Seesaws have been constructed on the border wall between the United States and Mexico encouraging children in the two countries to play together.
The event was the brainchild of two professors of architecture and design, who came up with the idea back in 2009 as a way to represent the fact that “actions that take place on one side have a direct consequence on the other side”.
Ten years later, Ronald Rael (professor of architecture at the University of California, Berkeley) and Virginia San Fratello (associate professor of interior design at San Jose University) were present as their concept was brought to life at a section of the wall near Ciudad Juárez and El Paso on Sunday.
Writing on Instagram, Rael said: “One of the most incredible experiences of my and @vasfsf’s career bringing to life the conceptual drawings of the Teetertotter Wall from 2009 in an event filled with joy, excitement, and togetherness at the borderwall.
“The wall became a literal fulcrum for U.S. – Mexico relations and children and adults were connected in meaningful ways on both sides with the recognition that the actions that take place on one side have a direct consequence on the other side.”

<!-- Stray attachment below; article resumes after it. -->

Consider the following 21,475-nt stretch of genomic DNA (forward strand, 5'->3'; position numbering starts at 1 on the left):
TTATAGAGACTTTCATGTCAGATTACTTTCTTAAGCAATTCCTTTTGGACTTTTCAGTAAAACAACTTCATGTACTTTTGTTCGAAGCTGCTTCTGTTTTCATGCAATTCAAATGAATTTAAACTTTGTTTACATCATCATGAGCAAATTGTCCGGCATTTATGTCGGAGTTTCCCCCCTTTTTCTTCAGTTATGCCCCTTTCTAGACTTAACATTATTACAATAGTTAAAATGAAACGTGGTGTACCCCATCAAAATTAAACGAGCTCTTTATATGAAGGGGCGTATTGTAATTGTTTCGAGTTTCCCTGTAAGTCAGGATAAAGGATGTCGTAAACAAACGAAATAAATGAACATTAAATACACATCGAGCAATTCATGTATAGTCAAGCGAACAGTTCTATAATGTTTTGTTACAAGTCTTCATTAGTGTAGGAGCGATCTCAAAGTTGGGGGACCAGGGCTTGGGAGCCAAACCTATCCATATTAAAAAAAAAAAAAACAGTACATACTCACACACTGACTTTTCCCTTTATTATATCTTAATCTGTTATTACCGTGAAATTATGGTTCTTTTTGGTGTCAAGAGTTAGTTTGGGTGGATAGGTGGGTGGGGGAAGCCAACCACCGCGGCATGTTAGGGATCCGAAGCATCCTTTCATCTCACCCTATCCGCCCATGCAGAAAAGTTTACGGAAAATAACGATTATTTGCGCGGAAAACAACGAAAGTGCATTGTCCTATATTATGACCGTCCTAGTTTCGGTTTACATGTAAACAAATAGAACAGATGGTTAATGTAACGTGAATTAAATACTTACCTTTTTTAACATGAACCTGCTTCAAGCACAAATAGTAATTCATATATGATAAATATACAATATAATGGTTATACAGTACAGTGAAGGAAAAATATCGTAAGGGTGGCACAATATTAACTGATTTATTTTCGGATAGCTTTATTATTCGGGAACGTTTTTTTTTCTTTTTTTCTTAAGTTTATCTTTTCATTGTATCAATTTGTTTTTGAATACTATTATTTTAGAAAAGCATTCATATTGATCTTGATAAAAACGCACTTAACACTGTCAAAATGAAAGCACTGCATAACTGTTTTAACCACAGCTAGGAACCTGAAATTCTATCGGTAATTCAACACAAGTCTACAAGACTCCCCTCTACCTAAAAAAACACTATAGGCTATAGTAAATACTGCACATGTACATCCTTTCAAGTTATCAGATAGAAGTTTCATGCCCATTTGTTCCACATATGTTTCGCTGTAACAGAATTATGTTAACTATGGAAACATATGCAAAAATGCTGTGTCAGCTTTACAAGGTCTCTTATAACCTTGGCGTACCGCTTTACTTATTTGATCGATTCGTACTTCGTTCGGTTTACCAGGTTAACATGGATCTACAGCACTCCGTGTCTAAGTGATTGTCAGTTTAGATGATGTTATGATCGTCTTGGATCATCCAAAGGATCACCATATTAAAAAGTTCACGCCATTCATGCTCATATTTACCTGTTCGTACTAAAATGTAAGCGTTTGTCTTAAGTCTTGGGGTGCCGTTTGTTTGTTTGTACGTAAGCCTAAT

The seesaws, which used part of the wall as a fulcrum, were created as a temporary installation at the border, constructed in a metal workshop in Juarez and designed to be narrow enough to fit through the slats in the wall.
The designers worked with Colectivo Chopeke, a Juárez-based group whose aim is to bring communities together through design, to bring the project to life, and got locals from El Paso in Texas and Anapra in Juárez to take part.
When the idea was conceived as the Teetertotter Wall, the concept was intended to illustrate “a story of trade and labour imbalances”, but recent political events have thrown a different light on it.
In an email, San Fratello told the Press Association: “The Seesaw demonstrates how those immediate relationships between people can create an environment where happiness and play are also important aspects of life on the border and that our relationships with our neighbours can extend past political relationships but also humanistic relationships.
“This is incredibly important at a time when relationships between people on both sides are being severed by the wall and the politics of the wall.
“The wall, and the unfortunate politics of the wall, not only separate countries, but regions, cities, neighbourhoods, families, and more recently, a separation of children from their parents.”
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